Weak USD not inflationary?

Discussion in 'Economics' started by Daal, Sep 19, 2007.

  1. Daal


    The cut doenst seem all that insane when you look at some reasearch

    Most imports are priced in dollars so a weak dollar doesnt change anything, exporters to the US are worried about losing US market share if they raise prices so they frequently decide to drawdown their profit margins instead. Also a part of import prices is distribution costs in the US which doesnt change with a weak dollar(their in dollars)

    the idea that currency weakness is inflationary is mostly right but when it comes to the reserve currency of the world it doenst applies as much as you would expect
    Thats what this paper says.
  2. clacy


    Interesting. I guess that makes some sense. Daal, what is your long term outlook on the dollar? Do you foresee the Euro ever displacing the dollar as the world's currency?
  3. hsmc1970


    A Weaker dollar Making commodities cheaper for other non Dollar countries would encourage a greater demand in those countries and push up prices in US dollars anyway?
  4. most of the countries have at least part of their reserves in other currencies

    For example russia has 50% of their reserves in Euro. Not sure they will continue to increase euro share but they upped it every quater till it reached 50%

    So the process has started. Noone can print money just because it's reserve currency
    But by printing money unlimited thinking other are idiots they can lose this status soon
  5. Daal


    long-term bear for two reasons
    1-current account deficit and its implications http://ideas.repec.org/p/fip/fedgif/692.html
    if you add that the trade deficit is not likely to be closed because of the first study you see that the most likely way out of this is a weaker dollar
    2-the long term trend is down

    With that said I still try to play rebounds here and there
    The common argument against the euro is that they will not survive because no currency union has ever survived, well no gold standard or any fiat currency ever survived either so that doesn say much, if it can or not surpass the dollar I have no idea, it might take a long time till it happens so Im not focused on that.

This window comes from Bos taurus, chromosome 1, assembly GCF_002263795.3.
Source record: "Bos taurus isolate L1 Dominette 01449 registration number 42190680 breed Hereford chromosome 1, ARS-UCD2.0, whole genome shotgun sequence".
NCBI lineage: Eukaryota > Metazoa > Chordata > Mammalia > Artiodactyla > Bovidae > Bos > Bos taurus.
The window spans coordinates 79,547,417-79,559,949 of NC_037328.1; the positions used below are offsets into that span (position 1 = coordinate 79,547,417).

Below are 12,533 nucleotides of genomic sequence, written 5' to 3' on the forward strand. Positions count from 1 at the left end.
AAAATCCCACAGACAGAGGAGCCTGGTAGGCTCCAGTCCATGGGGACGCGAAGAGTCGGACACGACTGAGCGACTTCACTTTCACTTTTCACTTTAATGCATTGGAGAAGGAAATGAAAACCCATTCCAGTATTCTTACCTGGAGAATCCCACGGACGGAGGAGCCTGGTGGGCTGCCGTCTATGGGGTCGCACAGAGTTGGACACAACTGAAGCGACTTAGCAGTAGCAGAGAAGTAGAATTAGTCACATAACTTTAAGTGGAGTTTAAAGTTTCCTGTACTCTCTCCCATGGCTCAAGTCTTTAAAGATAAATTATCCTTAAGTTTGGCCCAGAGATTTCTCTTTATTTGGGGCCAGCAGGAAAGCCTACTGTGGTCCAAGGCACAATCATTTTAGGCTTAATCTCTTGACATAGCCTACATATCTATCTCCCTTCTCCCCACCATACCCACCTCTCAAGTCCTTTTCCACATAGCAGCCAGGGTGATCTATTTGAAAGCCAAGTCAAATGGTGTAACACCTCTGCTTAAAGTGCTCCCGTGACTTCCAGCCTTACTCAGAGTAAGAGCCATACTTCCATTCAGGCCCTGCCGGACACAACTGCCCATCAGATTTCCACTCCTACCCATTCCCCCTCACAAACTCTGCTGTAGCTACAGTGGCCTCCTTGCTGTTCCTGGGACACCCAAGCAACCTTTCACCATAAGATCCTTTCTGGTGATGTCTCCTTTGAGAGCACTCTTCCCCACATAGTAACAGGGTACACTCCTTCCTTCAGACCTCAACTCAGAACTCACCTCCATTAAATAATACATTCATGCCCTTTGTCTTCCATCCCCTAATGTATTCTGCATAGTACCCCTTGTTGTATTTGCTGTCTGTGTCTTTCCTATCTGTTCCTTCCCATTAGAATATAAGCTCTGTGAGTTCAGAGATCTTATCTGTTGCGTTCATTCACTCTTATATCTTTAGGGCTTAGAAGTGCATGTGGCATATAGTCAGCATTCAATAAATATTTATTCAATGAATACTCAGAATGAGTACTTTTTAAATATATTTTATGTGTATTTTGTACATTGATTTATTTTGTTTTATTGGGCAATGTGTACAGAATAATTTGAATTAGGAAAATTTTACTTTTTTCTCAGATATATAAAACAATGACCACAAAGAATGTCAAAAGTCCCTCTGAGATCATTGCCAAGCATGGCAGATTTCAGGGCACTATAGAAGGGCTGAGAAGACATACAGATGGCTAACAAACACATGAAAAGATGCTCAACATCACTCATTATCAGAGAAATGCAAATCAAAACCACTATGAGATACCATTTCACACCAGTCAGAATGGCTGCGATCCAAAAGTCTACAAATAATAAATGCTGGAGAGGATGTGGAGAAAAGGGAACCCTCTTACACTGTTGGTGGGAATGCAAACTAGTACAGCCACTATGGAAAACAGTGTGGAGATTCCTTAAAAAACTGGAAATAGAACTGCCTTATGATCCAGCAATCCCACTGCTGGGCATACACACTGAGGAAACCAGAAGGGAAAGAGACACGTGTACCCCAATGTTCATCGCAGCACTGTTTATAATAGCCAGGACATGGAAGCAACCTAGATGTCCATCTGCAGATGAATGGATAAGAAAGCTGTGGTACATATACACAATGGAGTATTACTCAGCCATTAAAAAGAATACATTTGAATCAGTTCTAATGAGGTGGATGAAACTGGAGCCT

I do use the euro along with the cad for my dollar hedges because they dont carry a huge current account deficits and currently are not considered risky assets like gbp or nzd so they dont get nailed on global problems
    I wish I could use the chf but its lagging so much that im giving up on it for now till starts to act better
  6. TRS


  7. Cesko


    Daal one of few lonely voices of reason on this site.
  8. yea,, what we need is more credit, that'll fix it, just one more fix to get me thru the day

    the chart is the vision of what is to come
  9. Mvic


    The risk is not inflation it is deflation. Profit margins in the EMs (where most of the stuff the US imports comes from) are already razor thin. A falling $ will have the effect of putting many EM companies out of business unless their government can weaken their own currency. The problem is that they can not do that as they need to buy raw materials to manufacture what they export to the US. They are between a rock and a hard place. Exacerbating this will be the falling demand in the US keeping making pricing power by the US importers null (we have already seen this in consumer electronics in the last two years). In short what we will experience is a global contraction of trade, all this at a time when capacity is so high on the back of massive leverage. Shiver.
  10. BVM88


    When the rest of the world has had enough of the US exporting its inflation to it, deflation will follow, but not for the US. It's lining itself up for the mother of all inflations under an idiotic Fed.

    Faber makes more sense to me than the New York Fed:


    Also came across these two articles today which may be of interest:


    #10     Sep 20, 2007